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Social media has become a staple of museum communications plans, so we weren’t surprised to learn that the Los Angeles County Museum of Art (LACMA) became the first museum to join the Venice Beach–based social network last month. But why would this august museum decide to join this particular social network? Maybe because it’s the fourth most popular with US teens (behind Facebook, YouTube, and Instagram)? According to one stat, 43% of 12- to 24-year-olds use Snapchat at least once a day.
For those who don’t know, Snapchat is a smartphone-only social network that allows users to broadcast photos, video, or hybrid images to friends and fans around the world. While users can take photos or create short, 10-second videos that disappear directly after being viewed, they can also create composite “stories” that remain on the app for up to 24 hours and allow for repeated viewings.
We asked Maritza Yoes, LACMA’s social media manager, about the decision to create content that disappears. This is what she had to say:
Yes, we believe we are the first museum to be on Snapchat. In addition to sending out content on our own Snapchat account, users can also include a LACMA tag when they are at the museum using Snapchat’s new Geofilter feature. We were included in Snapchat’s YouTube video to unveil the new feature. You can check it out here:
LACMA’s interest in Snapchat stems from our enthusiasm for experiential approaches to social media. Not only is Snapchat a great way to reach a younger audience, but it also provides us with a platform for play — a place where we can create stories and experiences around the museum, our collection, and our staff.
Our audience wants to be a part of something. They want to connect to us and to each other, and Snapchat provides us with a direct link to an incredibly interested and excited audience. We both send and receive Snapchats, and in doing so connect with our audience in a way that they can relate to.
If you’re curious what to expect from their channel, check these images they’ve already broadcast (username: lacma_museum):
You may also be interested to know that Hyperallergic is now on Snapchat (username: hyperallergic).
Update, 8/21, 1:30pm ET: Willa Köerner, formerly of SFMOMA, mentioned that the San Francisco Museum of Modern Art joined Snapchat last year but has used it infrequently.
Update, 8/21, 7:48pm ET: The Blanton Museum has just announced their own Snapchat account (username: blantonmuseum).
Update, 8/22, 11:55pm ET: MCA Chicago is also on snapchat (username: mcachicago) and the Georgia Museum of Art is too (username: georgiamuseum).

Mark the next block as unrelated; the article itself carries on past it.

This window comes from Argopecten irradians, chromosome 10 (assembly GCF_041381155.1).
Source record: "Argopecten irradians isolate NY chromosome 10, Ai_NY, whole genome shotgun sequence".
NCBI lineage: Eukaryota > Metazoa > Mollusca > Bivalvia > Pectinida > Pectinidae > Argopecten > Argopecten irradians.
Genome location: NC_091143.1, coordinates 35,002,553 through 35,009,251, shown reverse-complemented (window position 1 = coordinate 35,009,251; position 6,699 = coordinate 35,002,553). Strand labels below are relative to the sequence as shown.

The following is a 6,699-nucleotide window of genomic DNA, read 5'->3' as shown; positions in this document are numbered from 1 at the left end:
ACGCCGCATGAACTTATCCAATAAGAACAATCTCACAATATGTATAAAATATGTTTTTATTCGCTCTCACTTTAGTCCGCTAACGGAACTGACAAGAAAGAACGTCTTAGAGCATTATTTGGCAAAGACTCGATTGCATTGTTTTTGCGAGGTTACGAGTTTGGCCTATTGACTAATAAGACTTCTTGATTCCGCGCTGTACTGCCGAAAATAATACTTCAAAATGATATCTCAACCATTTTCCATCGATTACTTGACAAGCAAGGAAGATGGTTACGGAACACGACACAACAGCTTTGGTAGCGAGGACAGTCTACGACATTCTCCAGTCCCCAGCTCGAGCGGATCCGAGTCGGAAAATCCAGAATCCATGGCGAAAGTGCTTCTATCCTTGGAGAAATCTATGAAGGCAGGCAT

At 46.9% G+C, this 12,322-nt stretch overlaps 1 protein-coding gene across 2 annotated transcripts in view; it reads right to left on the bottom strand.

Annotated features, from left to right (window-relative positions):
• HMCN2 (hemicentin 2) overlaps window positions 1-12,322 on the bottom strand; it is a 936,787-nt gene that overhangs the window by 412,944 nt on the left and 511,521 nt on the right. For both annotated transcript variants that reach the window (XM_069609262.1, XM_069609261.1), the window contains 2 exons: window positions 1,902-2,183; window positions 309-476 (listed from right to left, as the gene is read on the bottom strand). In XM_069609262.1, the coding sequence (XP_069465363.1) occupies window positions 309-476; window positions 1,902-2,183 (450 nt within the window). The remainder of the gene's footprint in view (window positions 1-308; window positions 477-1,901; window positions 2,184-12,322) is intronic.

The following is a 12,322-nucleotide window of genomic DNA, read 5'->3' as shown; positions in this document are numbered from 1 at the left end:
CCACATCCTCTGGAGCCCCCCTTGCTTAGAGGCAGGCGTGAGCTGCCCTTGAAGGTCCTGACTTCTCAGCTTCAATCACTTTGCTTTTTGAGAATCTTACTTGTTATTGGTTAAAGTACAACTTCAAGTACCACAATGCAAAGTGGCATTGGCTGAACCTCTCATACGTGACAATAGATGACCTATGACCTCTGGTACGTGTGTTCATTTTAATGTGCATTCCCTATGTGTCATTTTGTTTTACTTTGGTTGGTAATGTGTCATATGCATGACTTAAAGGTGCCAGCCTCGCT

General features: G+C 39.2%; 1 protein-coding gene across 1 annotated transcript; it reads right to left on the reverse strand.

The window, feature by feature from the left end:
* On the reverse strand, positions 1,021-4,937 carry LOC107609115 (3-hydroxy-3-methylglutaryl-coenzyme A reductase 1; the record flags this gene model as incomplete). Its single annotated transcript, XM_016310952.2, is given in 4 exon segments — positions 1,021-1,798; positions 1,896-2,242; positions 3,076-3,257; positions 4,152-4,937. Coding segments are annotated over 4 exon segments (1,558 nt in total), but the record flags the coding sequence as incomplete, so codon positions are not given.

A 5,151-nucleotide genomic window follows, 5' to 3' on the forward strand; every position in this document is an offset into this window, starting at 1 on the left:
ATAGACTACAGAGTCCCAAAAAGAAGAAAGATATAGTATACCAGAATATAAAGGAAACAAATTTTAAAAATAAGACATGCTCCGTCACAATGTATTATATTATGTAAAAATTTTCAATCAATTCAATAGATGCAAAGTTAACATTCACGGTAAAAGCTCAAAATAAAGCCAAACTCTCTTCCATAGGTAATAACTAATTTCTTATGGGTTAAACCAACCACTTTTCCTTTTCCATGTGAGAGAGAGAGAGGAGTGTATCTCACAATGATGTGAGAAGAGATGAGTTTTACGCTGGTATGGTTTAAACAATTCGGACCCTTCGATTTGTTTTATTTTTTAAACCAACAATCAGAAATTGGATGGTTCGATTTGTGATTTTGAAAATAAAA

“Black infants in America are now more than twice as likely to die as white infants—11.3 per 1,000 black babies, compared with 4.9 per 1,000 white babies, according to the most recent government data—a racial disparity that is actually wider than in 1850, 15 years before the end of slavery, when most black women were…
In 1850, when Dr. Robert W. Gibbes commissioned J. T. Zealy to make daguerreotypes of persons held in slavery in and around Columbia, South Carolina, for Harvard Professor Louis Agassiz to use in support of his theory that African people were a separate species, daguerreotypes were at the height of fashion.
The show, which honors the 50th anniversary of an exhibition history once ignored, continues a series of projects documenting Wilmington’s contemporary art scene.
he ownership of images has a long and nuanced legal history, which has evolved dramatically in recent years as cultural standards and photographic technologies have rapidly advanced
Renty and his daughter Delia. Renty was an enslaved African, kidnapped from the Congo, sold and forced into slave labor on the South Carolina plantation of B.F. Taylor
Two K-12 art teachers will each receive a $1,000 cash gift and an additional $500 to put toward classroom art supplies. Nominations are due October 31.
As a scholar of African American history and photography whose work has focused on the status of violent images in museums and archives, I fully support the validity of Ms. Tamara Lanier’s claim and the amicus brief.
The daguerreotypes of Renty Taylor, Delia, Drana, Alfred, Jack, George Fassena, and Jem remained in an unused storage cabinet until 1975, when it was discovered by an employee of the Peabody Museum.
I am writing in support of the amicus curiae brief submitted by Professor Ariella Aïsha Azoulay of Brown University for the full restitution of the daguerreotypes of Renty Taylor and his daughter Delia, currently held by Harvard University, to their familial descendant, Tamara Lanier.